to say how damnable I’ve been. I, Guido
Montefeltro, am he who beat the French,
as you have said – a thorough man of war 45
who, in the flesh my mother bore, was more
a fox than lion, skillful to mislead
my many enemies in word and deed. 48
Thus I earned fame and praise, yet knew of One
on high who forbids bloodshed, lying too.
Time came when evil ways no longer pleased. 51
I hauled in sails and punted to the shore.
Confession and repentance made me friar
wearing the slender cord St Francis wore. 54
Alas, that did not save my soul from Hell.
The highest priest of all Pope Boniface,
that princely Pharisee, asked me to help 57
destroy – not Saracens or Jews – his foes
were a Christian family, and those
had signed with him a pact to keep the peace. 60
Emperor Constantine sent for a Pope
to cure his leprosy. Pride infected
Pope Boniface. ‘You, only you,’ he said, 63
‘Can cure the burning fever of my rage!’
He sounded drunk. I was afraid to speak.
Forgetting all he knew to keep us right – 66
his supreme office, holy vows, himself,
the cord I wore to make me meek – he said,
‘Trust me, my son! I hold those keys the Pope 69
who held them last and did not use, the keys
of Heaven and Hell where my will is done,
as it is not on earth without a fight. 72
Show me how to defeat the Colonna and you
need not fear Hell. I absolve you of sin
if here and now you tell me how to beat 75
their stronghold down and absolutely win.’
He ceased talking, waited for a reply
until silence must give offence. I said, 78
‘Holy father, if you have saved my soul
before I counsel you to act a lie,
you must now break your vow to keep peace.’ 81
He did. I sickened. To my deathbed came
Saint Francis and a coal-black cherubim
who roared, ‘No cheating! Penitence alone 84
lets sinners dodge Hell. None can repent sin
while willing it – that is contradiction.
Amazed, are you, to find fiends logical?’ 87
He dragged my wretched soul down to Minos
who, enraged, wrapped his tail eight times around
then bit it, howling, ‘Send him to where frauds 90
wear the scorching gown that truly teaches
penitence,’ and it does! It does! It does!”
Waving and twisting, the flame moved away, 93
roaring aloud in wordless agony.
We left that ridge by climbing the next bridge
over the ninth malebolge, which was full 96
of vile souls who divide humanity.
Saturday, May 25, 2013
DANTE'S SUBLIME COMEDY: HELL, Chapter 26
Chapter 26: Liars
Florence rejoice, famous on land and sea
where florins are the common currency.
That crowds of thieves swarm from you into Hell 3
cannot delight does not astonish me.
Cardinal Prato tried and failed to quell
the bitter feuding that corrupts your state 6
and prayed for a total overthrow
to end your boastful posturing. I too
pray that this happens soon. The more I wait 12
the horrider must be my city’s fate.
We left that dyke, set foot on the next bridge,
surmounting rocks so jagged and abrupt 15
we could not move without the help of hands
and as we struggled up I grimly thought
of how so often mighty powers betray, 18
mislead so many. Being a Florentine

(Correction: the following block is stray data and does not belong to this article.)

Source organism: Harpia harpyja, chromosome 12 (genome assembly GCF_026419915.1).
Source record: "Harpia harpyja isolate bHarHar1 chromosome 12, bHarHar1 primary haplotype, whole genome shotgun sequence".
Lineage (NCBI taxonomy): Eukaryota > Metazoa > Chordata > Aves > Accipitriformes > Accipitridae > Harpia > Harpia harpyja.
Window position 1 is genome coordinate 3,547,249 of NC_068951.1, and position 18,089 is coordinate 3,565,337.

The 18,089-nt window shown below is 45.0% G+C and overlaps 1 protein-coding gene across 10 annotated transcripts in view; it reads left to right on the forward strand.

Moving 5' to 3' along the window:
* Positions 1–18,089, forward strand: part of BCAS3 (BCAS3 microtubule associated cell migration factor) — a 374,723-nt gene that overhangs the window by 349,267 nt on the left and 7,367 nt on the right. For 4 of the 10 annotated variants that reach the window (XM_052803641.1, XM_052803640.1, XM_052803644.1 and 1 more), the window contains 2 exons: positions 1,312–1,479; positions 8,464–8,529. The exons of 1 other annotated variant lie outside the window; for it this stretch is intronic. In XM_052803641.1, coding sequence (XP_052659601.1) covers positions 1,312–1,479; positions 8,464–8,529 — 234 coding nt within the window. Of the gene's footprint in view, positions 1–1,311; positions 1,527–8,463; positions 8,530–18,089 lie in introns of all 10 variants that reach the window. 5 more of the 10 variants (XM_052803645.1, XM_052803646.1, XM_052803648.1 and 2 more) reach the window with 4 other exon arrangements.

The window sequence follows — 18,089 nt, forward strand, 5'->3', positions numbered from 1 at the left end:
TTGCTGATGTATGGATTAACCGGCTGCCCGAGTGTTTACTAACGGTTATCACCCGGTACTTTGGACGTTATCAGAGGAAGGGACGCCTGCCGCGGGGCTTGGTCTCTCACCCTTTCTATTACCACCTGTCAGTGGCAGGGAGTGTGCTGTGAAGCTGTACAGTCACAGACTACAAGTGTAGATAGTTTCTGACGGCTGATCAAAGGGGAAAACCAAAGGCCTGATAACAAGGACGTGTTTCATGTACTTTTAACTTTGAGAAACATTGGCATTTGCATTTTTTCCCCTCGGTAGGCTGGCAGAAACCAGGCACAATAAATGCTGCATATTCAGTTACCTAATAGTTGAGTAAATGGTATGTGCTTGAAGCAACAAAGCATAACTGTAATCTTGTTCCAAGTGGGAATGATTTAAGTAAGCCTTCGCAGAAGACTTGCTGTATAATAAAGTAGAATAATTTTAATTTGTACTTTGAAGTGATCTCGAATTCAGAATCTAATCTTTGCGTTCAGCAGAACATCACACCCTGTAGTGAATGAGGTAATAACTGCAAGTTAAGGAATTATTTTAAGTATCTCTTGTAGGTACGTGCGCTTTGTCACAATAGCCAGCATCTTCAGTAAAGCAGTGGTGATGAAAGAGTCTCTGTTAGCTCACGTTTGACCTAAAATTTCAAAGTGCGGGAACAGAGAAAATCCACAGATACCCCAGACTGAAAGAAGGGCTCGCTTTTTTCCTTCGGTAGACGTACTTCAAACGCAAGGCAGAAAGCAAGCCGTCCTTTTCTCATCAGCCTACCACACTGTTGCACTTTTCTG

I swell with hope and pride when I survey
the scope of what I plan to say in rhyme. 21
What if my talent leads me far astray?
I too must pray for more humility.
At last we rested on the bridge’s height. 24
As peasants, with the coming of the night,
pause on a hillside before going down
into a valley where the fireflies glow, 27
we stared into the malebolge below
and saw a flow of sparks. “Each is a flame,”
my master said, “Clothing a counsellor 30
whose lying words fooled people into war.”
I shuddered, wondered could such words be mine?
Could things I write become excuse for sin? 33
I clutched the crag to stop me falling in
before we climbed down to a nearer view
some spires of moving fire within that ditch 36
were taller than the rest and cleft in two.
My master said, “Each of these double flames
contains a pair united by their crime. 39
Here comes inventor of the wooden horse,
Ulysees, with beside him Diomed
who made the Trojans think it was a gift 42
proving the war was past, the Greeks had left.
Both mourn within that fire their stratagem
which burned down Troy, home of Aeneas 45
who fled and founded Rome, as I have sung.
They bemoan also other crafty tricks
whose outcomes they did not see.” I cried out, 48
“Master, if they can speak within their flame,
please I pray you, please let them speak to me!”
He said, “I like that prayer, so I agree. 51
Leave talk to me. Greeks will dispise your speech.”
When the flame came to where my guide thought best
I heard him cry, “Please pause, hear our request. 54
We are poets wishing to be your friends.
You alone can tell us what we never read
in Homer’s poems – how you met your ends.” 57
One flaming horn, the biggest of the pair
first roared and wavered, as if struck by wind,
then the point flickered, speaking like a tongue. 60
“Bound home from Troy I lost my way, my men,
my ships through storms, monsters and women’s wiles,
so winning home at last I found myself 63
unfit for quiet life with wife and son.
Choosing a crew of some I knew from Troy
we put to sea, sailed west and reached that strait 66
between Africa and Spain with before
only the boundless ocean. Then Hercules
has put a pillar on each shore inscribed 69
with DO NOT GO THROUGH, so not many do.
‘Shipmates!’ said I, ‘Did we dare, share, survive
a thousand dangers in search of rest? No. 72
Greeks seek virtue and knowledge sought through strife
the best part of life. Let us sail ahead,
discover a new world, and if we fail 75
what grander way to end can old men find?’
They cheered and plied their oars, would not have ceased
to drive us onward had I changed my mind. 78
We sailed for five moons south. Equator crossed,
strange constellations shone above at night.
Then to the east one day as dawn light spread 81
we saw, dimmed by distance, a splendid sight –
a land wider than Italy, rising
high like a mountain far into the sky. 84
Our joy soon changed to grief. From that land came
a storm that struck and whirled us three times round,
heaved our stern high, plunged the prow under waves 87
that closed above us. As fate willed, we drowned.”